Exeter, Devon UK • Jul 13, 2024 • VOL XII

Exeter, Devon UK • [date-today] • VOL XII
Home International The Flixbus Saga: Amsterdam to Paris

The Flixbus Saga: Amsterdam to Paris

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The Flixbus Saga: Amsterdam to Paris

Image: Ellie Klein

Ellie ventures into a world of cheap travel and Flixbus. This company, lesser-known in the UK, offers cheap travel routes all across Europe and here Ellie writes about her first adventure: Amsterdam to Madrid, a whopping 24-hour trip! Will she fall out of love with travelling after her experience here?

Last September, I decided to give Flixbus a go. Until then, I had never done a bus journey longer than about ten minutes, so committing to a seven-hour stint from Amsterdam to Paris seemed pretty daunting. But the price convinced me to go for it – and it went great! I paid a little extra to choose a window seat, and on the way back I passed the time chatting to my neighbour about her crocheting Etsy store. I returned to Amsterdam with a newfound appreciation for buses as a cheap and easy way to travel around Europe.

This would be the first of my three Flixbus adventures.

Given how well my Paris trip went, when it came time to figure out how to get to Madrid to visit a friend, my first thought was, naturally, the bus. It cost way less than a return flight or train ticket and would give me the unique opportunity to see the sunset in France and the sunrise in Spain.

The catch?

It would take twenty-four hours. Seven hours to Paris, an hour or two to stretch my legs, then fifteen hours to Madrid.

The first hurdle came when the Algerian-French sea captain seated beside me insisted on buying me something in a service station only an hour into the journey.

After a day of weighing up my options and persuading another friend to join me on this ludicrous odyssey, I decided why not? It wasn’t too expensive to fly back, so we booked a one-way bus ticket to Spain.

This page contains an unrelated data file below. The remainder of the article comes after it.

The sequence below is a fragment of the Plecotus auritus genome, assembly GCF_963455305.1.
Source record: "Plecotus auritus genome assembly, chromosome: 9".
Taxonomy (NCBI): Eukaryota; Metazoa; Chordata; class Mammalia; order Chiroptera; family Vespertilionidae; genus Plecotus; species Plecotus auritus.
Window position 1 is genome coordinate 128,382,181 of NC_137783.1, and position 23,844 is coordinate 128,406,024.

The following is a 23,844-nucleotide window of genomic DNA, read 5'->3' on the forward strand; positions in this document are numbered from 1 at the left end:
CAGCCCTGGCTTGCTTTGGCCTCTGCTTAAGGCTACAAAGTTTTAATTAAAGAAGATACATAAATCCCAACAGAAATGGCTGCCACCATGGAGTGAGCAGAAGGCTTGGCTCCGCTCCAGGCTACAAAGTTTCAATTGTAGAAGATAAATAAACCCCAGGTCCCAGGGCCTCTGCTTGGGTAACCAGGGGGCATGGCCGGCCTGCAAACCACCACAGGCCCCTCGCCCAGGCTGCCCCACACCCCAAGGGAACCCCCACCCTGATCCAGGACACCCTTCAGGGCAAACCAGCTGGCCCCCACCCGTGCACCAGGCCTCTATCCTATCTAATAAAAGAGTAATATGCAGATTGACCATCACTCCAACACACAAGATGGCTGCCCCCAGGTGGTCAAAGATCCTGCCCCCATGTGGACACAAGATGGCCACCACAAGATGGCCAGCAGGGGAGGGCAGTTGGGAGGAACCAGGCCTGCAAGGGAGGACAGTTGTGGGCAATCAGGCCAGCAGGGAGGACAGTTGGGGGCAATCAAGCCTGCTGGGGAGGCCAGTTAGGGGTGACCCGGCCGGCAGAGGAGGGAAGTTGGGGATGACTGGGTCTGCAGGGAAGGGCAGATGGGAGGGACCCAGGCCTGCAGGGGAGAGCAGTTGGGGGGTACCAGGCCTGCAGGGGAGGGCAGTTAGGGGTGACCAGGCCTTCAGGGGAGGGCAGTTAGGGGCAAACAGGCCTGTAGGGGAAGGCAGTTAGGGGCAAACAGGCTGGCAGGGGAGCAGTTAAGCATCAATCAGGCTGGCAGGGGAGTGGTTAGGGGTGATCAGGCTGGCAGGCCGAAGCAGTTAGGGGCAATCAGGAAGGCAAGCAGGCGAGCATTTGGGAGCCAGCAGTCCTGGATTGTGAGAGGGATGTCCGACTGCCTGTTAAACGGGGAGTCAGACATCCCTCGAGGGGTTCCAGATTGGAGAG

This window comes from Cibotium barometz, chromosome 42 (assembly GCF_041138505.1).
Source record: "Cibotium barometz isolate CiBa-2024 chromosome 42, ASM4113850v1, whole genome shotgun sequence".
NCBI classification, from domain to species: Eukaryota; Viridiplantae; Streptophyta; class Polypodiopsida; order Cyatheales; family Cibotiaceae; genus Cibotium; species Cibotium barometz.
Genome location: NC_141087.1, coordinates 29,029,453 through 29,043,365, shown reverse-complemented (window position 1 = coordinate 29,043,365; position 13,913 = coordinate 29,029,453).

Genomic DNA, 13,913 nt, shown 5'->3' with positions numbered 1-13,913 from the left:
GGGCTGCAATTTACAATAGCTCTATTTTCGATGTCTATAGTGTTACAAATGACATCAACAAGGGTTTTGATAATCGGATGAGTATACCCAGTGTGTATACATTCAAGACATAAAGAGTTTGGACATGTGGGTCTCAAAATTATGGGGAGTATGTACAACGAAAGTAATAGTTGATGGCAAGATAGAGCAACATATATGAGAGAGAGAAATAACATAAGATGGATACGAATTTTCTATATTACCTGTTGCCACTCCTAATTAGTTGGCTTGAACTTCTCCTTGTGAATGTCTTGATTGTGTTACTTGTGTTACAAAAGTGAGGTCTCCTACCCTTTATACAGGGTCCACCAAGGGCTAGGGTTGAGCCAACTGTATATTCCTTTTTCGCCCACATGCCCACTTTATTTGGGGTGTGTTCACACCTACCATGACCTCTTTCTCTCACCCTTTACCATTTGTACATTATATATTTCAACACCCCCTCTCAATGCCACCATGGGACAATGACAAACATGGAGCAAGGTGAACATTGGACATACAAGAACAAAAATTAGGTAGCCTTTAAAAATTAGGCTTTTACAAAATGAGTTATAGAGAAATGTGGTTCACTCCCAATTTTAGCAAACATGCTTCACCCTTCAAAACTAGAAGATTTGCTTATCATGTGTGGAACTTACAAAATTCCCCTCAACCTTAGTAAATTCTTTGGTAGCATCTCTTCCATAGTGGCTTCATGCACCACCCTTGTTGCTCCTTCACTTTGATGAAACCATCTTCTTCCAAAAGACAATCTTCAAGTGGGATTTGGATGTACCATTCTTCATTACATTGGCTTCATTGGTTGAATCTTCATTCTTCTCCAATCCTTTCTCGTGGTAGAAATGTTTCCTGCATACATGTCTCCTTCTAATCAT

The first hurdle came when the Algerian-French sea captain seated beside me insisted on buying me something in a service station only an hour into the journey. I said I was fine, but that seemed to annoy him, and I ended up getting back on the bus with a smoothie I didn’t particularly want. A generous gesture, but one that was totally unnecessary, made me a little uncomfortable and had me questioning what I had gotten myself in for.  

The second hurdle also involved service stations. On the second leg of the journey, it soon became clear the toilet on the bus was blocked, leaving us forced with no choice but to venture off the bus to search for a clean, unblocked loo. And let me tell you, queuing in a random Spanish service station at four in the morning, bleary-eyed, delirious from a lack of sleep, will certainly get you wondering if you should have just sucked it up and paid the extra money to fly.

The final hurdle came when I realised I’d lost my headphones. Nightmare. Luckily, my friend lent me his, or I think I would have actually gone insane.

But we made it to Madrid mostly in one piece, and, believe it or not, overall I had a good time! I’ve certainly not lost my love for buses, and I’d definitely do it again.

In fact, I am doing it again, this time to Prague. It’s a night bus both ways, so should be a breeze. Fingers crossed I won’t have any sea captains insisting on buying me smoothies, but you never know. If I’ve learnt anything from these experiences, it’s that you can have the weirdest experiences, but hey, at least it’s cheaper than flying.

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